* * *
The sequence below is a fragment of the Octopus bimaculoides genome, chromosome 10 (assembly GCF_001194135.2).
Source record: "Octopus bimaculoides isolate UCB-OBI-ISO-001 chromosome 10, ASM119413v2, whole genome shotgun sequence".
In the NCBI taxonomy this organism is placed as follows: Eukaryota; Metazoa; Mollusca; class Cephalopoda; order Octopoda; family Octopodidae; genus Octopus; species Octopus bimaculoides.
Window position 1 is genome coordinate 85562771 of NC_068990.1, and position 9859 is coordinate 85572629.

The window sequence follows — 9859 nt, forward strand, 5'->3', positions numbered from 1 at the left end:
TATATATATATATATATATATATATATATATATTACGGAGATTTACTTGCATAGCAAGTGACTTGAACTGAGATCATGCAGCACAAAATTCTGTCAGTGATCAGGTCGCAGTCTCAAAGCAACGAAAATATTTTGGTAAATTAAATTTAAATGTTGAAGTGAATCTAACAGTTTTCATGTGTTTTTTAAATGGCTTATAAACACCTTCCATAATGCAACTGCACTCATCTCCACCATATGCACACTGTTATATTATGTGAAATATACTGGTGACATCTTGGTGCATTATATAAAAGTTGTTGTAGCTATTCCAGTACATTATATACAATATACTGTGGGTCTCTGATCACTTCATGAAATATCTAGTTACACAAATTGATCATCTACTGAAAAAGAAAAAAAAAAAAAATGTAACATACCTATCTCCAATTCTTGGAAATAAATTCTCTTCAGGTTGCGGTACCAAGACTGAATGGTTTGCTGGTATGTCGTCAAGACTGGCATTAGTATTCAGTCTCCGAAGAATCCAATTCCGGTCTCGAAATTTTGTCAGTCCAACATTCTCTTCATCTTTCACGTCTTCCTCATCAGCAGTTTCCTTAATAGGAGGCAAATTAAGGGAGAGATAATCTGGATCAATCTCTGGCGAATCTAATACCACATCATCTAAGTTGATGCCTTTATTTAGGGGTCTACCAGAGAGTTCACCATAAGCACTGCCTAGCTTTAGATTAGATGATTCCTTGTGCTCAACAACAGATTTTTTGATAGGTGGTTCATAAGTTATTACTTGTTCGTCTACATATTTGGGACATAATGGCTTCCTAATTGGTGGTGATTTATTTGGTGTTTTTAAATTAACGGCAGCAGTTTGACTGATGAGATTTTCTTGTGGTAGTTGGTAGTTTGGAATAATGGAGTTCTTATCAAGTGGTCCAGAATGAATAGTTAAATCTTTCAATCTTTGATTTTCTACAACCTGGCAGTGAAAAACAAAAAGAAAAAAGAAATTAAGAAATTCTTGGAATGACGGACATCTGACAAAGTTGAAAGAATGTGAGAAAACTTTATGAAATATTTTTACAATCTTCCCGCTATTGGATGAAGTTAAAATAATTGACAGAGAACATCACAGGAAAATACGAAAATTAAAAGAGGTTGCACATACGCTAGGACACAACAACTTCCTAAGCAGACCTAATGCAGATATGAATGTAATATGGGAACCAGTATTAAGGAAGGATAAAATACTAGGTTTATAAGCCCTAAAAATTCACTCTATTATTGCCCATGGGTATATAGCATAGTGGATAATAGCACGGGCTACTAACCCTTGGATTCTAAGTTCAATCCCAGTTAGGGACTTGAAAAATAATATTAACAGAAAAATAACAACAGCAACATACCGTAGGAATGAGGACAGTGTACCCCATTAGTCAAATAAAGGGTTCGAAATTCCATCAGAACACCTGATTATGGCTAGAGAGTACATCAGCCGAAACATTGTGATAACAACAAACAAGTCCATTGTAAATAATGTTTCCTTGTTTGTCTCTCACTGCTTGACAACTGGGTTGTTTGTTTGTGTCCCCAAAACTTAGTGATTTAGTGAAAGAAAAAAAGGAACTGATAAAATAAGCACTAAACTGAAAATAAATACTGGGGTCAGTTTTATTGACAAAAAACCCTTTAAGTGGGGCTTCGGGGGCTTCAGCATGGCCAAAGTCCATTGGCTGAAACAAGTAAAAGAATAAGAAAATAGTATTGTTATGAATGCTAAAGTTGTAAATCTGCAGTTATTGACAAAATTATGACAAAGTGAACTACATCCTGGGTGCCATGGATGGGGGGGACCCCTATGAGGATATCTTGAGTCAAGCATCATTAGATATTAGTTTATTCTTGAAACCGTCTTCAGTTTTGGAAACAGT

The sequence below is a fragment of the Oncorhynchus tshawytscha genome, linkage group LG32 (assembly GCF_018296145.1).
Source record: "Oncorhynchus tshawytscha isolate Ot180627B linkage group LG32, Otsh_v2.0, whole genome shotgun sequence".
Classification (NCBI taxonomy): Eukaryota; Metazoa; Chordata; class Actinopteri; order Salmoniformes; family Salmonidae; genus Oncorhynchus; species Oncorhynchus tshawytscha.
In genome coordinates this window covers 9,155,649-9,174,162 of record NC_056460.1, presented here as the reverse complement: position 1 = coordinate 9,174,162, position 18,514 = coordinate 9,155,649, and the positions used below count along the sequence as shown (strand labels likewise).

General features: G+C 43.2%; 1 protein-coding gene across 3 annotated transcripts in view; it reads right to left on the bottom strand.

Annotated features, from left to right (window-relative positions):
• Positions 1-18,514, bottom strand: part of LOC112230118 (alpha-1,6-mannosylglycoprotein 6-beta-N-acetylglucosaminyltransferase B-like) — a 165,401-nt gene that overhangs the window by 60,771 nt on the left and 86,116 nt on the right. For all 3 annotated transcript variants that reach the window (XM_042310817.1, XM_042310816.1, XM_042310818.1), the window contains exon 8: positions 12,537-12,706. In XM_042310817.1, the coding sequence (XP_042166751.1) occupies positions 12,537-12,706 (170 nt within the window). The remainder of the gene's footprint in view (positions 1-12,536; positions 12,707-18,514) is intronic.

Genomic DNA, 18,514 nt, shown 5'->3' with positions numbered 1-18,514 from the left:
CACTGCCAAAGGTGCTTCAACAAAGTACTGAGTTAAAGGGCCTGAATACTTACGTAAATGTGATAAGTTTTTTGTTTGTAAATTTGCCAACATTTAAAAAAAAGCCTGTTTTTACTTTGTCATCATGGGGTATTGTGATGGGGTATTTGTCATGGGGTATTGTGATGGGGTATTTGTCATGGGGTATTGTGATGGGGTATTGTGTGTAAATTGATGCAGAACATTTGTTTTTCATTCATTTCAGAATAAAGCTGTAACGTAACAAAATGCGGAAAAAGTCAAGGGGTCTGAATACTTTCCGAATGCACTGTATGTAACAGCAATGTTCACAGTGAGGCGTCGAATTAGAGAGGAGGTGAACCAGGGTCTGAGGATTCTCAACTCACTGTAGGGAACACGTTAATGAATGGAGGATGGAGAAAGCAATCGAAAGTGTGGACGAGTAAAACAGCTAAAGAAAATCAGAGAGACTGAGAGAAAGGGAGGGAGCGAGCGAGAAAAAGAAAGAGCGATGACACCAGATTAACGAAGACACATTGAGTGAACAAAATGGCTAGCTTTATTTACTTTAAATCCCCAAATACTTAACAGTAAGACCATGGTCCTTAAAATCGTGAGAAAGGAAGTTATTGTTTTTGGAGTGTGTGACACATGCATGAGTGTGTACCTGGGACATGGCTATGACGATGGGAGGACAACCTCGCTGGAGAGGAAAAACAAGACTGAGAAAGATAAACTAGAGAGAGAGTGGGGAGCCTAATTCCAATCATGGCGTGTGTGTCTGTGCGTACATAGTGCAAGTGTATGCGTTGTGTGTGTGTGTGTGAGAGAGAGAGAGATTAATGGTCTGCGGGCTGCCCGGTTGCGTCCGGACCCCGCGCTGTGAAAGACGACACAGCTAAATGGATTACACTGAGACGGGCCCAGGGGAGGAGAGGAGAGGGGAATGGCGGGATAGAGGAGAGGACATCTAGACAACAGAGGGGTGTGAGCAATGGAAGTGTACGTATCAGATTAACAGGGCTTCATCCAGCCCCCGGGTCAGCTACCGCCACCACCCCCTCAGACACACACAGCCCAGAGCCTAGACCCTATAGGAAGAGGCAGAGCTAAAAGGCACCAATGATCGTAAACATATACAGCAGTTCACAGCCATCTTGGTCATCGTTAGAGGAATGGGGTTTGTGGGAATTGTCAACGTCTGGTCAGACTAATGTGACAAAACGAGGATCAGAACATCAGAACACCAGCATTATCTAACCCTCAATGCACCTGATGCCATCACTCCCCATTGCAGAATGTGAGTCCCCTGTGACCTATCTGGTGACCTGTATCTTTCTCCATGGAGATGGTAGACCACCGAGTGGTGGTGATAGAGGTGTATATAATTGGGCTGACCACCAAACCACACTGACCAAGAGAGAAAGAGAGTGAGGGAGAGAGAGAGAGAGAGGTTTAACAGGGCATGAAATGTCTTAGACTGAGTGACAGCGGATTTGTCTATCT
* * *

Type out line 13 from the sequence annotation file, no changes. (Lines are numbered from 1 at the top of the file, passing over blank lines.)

• Positions 1-18,514, bottom strand: part of LOC112230118 (alpha-1,6-mannosylglycoprotein 6-beta-N-acetylglucosaminyltransferase B-like) — a 165,401-nt gene that overhangs the window by 60,771 nt on the left and 86,116 nt on the right. For all 3 annotated transcript variants that reach the window (XM_042310817.1, XM_042310816.1, XM_042310818.1), the window contains exon 8: positions 12,537-12,706. In XM_042310817.1, the coding sequence (XP_042166751.1) occupies positions 12,537-12,706 (170 nt within the window). The remainder of the gene's footprint in view (positions 1-12,536; positions 12,707-18,514) is intronic.